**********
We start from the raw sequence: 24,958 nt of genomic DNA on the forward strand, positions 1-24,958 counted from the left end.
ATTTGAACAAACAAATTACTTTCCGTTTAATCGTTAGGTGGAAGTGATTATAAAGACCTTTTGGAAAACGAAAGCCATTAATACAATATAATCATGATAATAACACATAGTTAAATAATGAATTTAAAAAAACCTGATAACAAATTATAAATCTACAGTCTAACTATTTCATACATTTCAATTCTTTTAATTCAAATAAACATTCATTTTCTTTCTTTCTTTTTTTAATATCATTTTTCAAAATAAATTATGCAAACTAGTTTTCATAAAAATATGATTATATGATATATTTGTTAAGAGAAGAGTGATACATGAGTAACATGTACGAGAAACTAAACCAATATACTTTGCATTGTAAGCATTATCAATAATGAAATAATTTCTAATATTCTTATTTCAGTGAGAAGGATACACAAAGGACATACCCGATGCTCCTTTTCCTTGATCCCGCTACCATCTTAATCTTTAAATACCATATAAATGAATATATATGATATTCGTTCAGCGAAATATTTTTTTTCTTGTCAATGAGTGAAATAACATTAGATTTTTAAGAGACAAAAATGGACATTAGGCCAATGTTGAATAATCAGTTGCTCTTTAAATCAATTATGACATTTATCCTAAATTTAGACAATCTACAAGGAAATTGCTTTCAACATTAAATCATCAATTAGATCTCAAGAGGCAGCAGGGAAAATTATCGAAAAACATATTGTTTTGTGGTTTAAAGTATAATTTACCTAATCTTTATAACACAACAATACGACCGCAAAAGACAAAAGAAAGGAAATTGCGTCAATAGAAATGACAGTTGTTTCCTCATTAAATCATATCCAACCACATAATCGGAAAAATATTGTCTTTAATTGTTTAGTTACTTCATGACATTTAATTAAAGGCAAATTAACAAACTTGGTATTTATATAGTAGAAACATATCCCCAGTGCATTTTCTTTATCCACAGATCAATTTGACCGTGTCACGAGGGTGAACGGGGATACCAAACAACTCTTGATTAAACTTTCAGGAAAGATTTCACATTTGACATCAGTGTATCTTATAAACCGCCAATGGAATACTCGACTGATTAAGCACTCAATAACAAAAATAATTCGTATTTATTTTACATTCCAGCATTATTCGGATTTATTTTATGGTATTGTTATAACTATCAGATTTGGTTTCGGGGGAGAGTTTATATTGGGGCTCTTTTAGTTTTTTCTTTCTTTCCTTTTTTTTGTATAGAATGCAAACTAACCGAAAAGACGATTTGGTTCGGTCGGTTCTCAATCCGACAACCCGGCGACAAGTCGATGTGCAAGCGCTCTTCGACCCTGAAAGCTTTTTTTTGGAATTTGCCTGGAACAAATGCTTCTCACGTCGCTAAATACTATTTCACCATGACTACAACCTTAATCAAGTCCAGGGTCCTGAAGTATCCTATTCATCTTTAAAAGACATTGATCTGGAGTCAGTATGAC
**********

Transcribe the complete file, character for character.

We start from the raw sequence: 24,958 nt of genomic DNA on the forward strand, positions 1-24,958 counted from the left end.
ATTTGAACAAACAAATTACTTTCCGTTTAATCGTTAGGTGGAAGTGATTATAAAGACCTTTTGGAAAACGAAAGCCATTAATACAATATAATCATGATAATAACACATAGTTAAATAATGAATTTAAAAAAACCTGATAACAAATTATAAATCTACAGTCTAACTATTTCATACATTTCAATTCTTTTAATTCAAATAAACATTCATTTTCTTTCTTTCTTTTTTTAATATCATTTTTCAAAATAAATTATGCAAACTAGTTTTCATAAAAATATGATTATATGATATATTTGTTAAGAGAAGAGTGATACATGAGTAACATGTACGAGAAACTAAACCAATATACTTTGCATTGTAAGCATTATCAATAATGAAATAATTTCTAATATTCTTATTTCAGTGAGAAGGATACACAAAGGACATACCCGATGCTCCTTTTCCTTGATCCCGCTACCATCTTAATCTTTAAATACCATATAAATGAATATATATGATATTCGTTCAGCGAAATATTTTTTTTCTTGTCAATGAGTGAAATAACATTAGATTTTTAAGAGACAAAAATGGACATTAGGCCAATGTTGAATAATCAGTTGCTCTTTAAATCAATTATGACATTTATCCTAAATTTAGACAATCTACAAGGAAATTGCTTTCAACATTAAATCATCAATTAGATCTCAAGAGGCAGCAGGGAAAATTATCGAAAAACATATTGTTTTGTGGTTTAAAGTATAATTTACCTAATCTTTATAACACAACAATACGACCGCAAAAGACAAAAGAAAGGAAATTGCGTCAATAGAAATGACAGTTGTTTCCTCATTAAATCATATCCAACCACATAATCGGAAAAATATTGTCTTTAATTGTTTAGTTACTTCATGACATTTAATTAAAGGCAAATTAACAAACTTGGTATTTATATAGTAGAAACATATCCCCAGTGCATTTTCTTTATCCACAGATCAATTTGACCGTGTCACGAGGGTGAACGGGGATACCAAACAACTCTTGATTAAACTTTCAGGAAAGATTTCACATTTGACATCAGTGTATCTTATAAACCGCCAATGGAATACTCGACTGATTAAGCACTCAATAACAAAAATAATTCGTATTTATTTTACATTCCAGCATTATTCGGATTTATTTTATGGTATTGTTATAACTATCAGATTTGGTTTCGGGGGAGAGTTTATATTGGGGCTCTTTTAGTTTTTTCTTTCTTTCCTTTTTTTTGTATAGAATGCAAACTAACCGAAAAGACGATTTGGTTCGGTCGGTTCTCAATCCGACAACCCGGCGACAAGTCGATGTGCAAGCGCTCTTCGACCCTGAAAGCTTTTTTTTGGAATTTGCCTGGAACAAATGCTTCTCACGTCGCTAAATACTATTTCACCATGACTACAACCTTAATCAAGTCCAGGGTCCTGAAGTATCCTATTCATCTTTAAAAGACATTGATCTGGAGTCAGTATGAC